Australia

Australia fires: Pregnant firefighter defends decision to fight fires

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Media captionKat Robinson-Williams says she wants to keep serving her community

A 23-year-old pregnant volunteer firefighter has fiercely defended her decision to fight dangerous bushfires that have swept across Australia.

Kat Robinson-Williams, who is 14 weeks pregnant, said she received many appeals from worried friends to stop.

It prompted a powerful post from her on Instagram where she said she would not "just stay behind".

Ms Robinson-Williams has been volunteering with the New South Wales (NSW) Rural Fire Service for 11 years.

"I'm not the first pregnant firefighter and I'm not going to be the last one," she told the BBC. "I'm still in a position where I'm able to help so I will."

Australia is enduring a bushfire crisis that has left three people dead since Friday and burnt more than 200 homes.

Image copyright Kat Robinson-Williams
Image caption Kat Robinson-Williams is the third generation in a family of volunteer firefighters

'I don't care if you don't like it'

Ms Robinson-Williams first posted on Instagram on Monday, putting up several pictures of herself in firefighting gear on the way to an incident.

The post was captioned: "Yes I am a firefighter. No I'm not a man. Yes I am pregnant. No I don't care if you don't like it."

Her post was met with an outpouring of support, with many calling her "an inspiration to all girls".

Image copyright Kat Robinson-Williams
Image caption Ms Robinson-Williams has also received many messages of support

The volunteer firefighter, who comes from the Hunter Valley in NSW, told the BBC she had posted the picture after several friends had told her "you shouldn't be doing this".

"I wanted to tell them I'm okay and that I'm not just going to stop," she said. "I'll stop when my body tells me to stop."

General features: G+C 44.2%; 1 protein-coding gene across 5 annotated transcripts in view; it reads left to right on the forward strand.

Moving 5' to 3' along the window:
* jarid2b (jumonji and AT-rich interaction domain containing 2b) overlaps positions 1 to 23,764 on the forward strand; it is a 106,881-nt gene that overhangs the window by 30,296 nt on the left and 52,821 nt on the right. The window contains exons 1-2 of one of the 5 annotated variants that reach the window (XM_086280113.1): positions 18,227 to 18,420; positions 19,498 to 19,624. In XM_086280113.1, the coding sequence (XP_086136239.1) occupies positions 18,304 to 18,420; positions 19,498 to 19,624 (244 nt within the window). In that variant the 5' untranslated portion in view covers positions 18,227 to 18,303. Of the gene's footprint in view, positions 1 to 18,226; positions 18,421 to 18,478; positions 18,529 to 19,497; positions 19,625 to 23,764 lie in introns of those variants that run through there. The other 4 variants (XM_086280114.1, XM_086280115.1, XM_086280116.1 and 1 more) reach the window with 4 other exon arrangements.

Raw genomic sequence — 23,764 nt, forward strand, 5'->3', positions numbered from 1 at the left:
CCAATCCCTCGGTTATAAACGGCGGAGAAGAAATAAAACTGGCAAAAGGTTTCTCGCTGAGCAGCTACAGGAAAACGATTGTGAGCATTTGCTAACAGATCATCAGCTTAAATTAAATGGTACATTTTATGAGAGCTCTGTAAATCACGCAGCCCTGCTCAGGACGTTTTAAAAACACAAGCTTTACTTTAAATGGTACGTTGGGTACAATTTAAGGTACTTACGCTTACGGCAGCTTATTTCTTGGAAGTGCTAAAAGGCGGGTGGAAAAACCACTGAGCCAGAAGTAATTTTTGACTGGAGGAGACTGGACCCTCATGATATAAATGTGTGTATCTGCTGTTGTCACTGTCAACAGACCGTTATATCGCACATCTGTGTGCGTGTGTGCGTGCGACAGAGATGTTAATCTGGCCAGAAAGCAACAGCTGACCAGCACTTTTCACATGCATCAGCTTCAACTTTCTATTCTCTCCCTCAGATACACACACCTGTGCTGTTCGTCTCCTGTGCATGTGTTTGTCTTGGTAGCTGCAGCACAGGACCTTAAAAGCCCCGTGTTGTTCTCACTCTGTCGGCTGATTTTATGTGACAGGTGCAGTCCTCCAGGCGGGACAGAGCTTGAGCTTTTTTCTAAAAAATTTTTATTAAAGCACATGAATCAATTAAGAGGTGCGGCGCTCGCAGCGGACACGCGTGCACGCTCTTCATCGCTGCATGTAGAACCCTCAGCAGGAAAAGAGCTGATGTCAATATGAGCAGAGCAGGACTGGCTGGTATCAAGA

She added that her doctor had given her the all-clear "as long as I wear the right equipment".

Ms Robinson-Williams, who works in childcare, is the third generation in a family of volunteer firefighters.

"My mum was also pregnant during the fire season of 1995. It kind of runs in the family," she said. "When I was young, my grandma made a toddler size firefighter outfit for me."

A large number of her family members are still firefighter volunteers, including her grandmother.

"It's a family thing, we've always done it. My grandmother is still volunteering, has been for 50 years, and my mum has been doing it for over 30 years," she said.

Her husband is also a volunteer firefighter, as are her in-laws.

"I'm hoping my child will follow, though that's up to them," she said.

Image copyright Kat Robinson-Williams
Image caption The NSW Rural Fire Services team in action

When asked if she felt scared at all while battling the fires, Ms Robinson-Williams was quick to say "no".

"I was in the thick of a fire yesterday, the houses were alight and backyards were on fire - we were there putting it out. It's just what I've always been doing."

About six million people live in the state of NSW.

Fire crews have been battling a front spanning 1,000km (620 miles) with several blazes "exceeding 100,000 hectares alone", according to officials.

On Wednesday, bushfires briefly spread to suburbs of Sydney.

Image copyright Getty Images
Image caption Bushfires are burning across New South Wales

Authorities have said the region is in for a particularly dangerous bushfire season due to a severe drought and other factors.

Reporting by the BBC's Yvette Tan and Frances Mao.

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